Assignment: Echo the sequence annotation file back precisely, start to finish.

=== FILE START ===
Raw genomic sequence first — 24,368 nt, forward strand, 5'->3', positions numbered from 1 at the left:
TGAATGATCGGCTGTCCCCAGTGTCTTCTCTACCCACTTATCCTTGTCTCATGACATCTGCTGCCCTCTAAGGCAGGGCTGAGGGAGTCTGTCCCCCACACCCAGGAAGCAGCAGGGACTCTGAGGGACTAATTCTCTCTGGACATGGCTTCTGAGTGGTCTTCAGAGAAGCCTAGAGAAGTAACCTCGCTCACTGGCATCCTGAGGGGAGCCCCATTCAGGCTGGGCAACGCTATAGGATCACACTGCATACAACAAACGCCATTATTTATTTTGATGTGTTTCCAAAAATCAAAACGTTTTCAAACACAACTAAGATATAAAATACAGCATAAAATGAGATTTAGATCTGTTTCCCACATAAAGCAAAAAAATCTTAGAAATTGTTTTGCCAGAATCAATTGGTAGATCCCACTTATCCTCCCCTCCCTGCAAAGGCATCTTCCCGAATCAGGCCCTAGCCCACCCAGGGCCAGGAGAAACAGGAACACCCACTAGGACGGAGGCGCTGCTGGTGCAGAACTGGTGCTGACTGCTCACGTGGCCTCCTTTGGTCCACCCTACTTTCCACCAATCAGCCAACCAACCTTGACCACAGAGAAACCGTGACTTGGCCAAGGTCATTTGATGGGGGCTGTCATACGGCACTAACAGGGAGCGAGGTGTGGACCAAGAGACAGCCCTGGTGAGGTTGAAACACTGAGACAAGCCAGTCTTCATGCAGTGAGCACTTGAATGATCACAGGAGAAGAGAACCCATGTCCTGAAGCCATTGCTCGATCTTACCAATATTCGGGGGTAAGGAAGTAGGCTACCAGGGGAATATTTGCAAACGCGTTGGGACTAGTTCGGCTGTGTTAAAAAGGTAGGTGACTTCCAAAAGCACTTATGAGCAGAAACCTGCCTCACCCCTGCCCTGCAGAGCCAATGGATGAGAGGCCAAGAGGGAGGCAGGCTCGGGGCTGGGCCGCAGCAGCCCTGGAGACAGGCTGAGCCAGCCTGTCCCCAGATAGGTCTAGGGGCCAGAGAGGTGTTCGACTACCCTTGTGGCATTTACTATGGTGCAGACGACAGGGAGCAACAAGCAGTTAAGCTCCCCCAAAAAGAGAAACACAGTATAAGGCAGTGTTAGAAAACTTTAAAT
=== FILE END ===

Raw genomic sequence first — 24,368 nt, forward strand, 5'->3', positions numbered from 1 at the left:
TGAATGATCGGCTGTCCCCAGTGTCTTCTCTACCCACTTATCCTTGTCTCATGACATCTGCTGCCCTCTAAGGCAGGGCTGAGGGAGTCTGTCCCCCACACCCAGGAAGCAGCAGGGACTCTGAGGGACTAATTCTCTCTGGACATGGCTTCTGAGTGGTCTTCAGAGAAGCCTAGAGAAGTAACCTCGCTCACTGGCATCCTGAGGGGAGCCCCATTCAGGCTGGGCAACGCTATAGGATCACACTGCATACAACAAACGCCATTATTTATTTTGATGTGTTTCCAAAAATCAAAACGTTTTCAAACACAACTAAGATATAAAATACAGCATAAAATGAGATTTAGATCTGTTTCCCACATAAAGCAAAAAAATCTTAGAAATTGTTTTGCCAGAATCAATTGGTAGATCCCACTTATCCTCCCCTCCCTGCAAAGGCATCTTCCCGAATCAGGCCCTAGCCCACCCAGGGCCAGGAGAAACAGGAACACCCACTAGGACGGAGGCGCTGCTGGTGCAGAACTGGTGCTGACTGCTCACGTGGCCTCCTTTGGTCCACCCTACTTTCCACCAATCAGCCAACCAACCTTGACCACAGAGAAACCGTGACTTGGCCAAGGTCATTTGATGGGGGCTGTCATACGGCACTAACAGGGAGCGAGGTGTGGACCAAGAGACAGCCCTGGTGAGGTTGAAACACTGAGACAAGCCAGTCTTCATGCAGTGAGCACTTGAATGATCACAGGAGAAGAGAACCCATGTCCTGAAGCCATTGCTCGATCTTACCAATATTCGGGGGTAAGGAAGTAGGCTACCAGGGGAATATTTGCAAACGCGTTGGGACTAGTTCGGCTGTGTTAAAAAGGTAGGTGACTTCCAAAAGCACTTATGAGCAGAAACCTGCCTCACCCCTGCCCTGCAGAGCCAATGGATGAGAGGCCAAGAGGGAGGCAGGCTCGGGGCTGGGCCGCAGCAGCCCTGGAGACAGGCTGAGCCAGCCTGTCCCCAGATAGGTCTAGGGGCCAGAGAGGTGTTCGACTACCCTTGTGGCATTTACTATGGTGCAGACGACAGGGAGCAACAAGCAGTTAAGCTCCCCCAAAAAGAGAAACACAGTATAAGGCAGTGTTAGAAAACTTTAAAT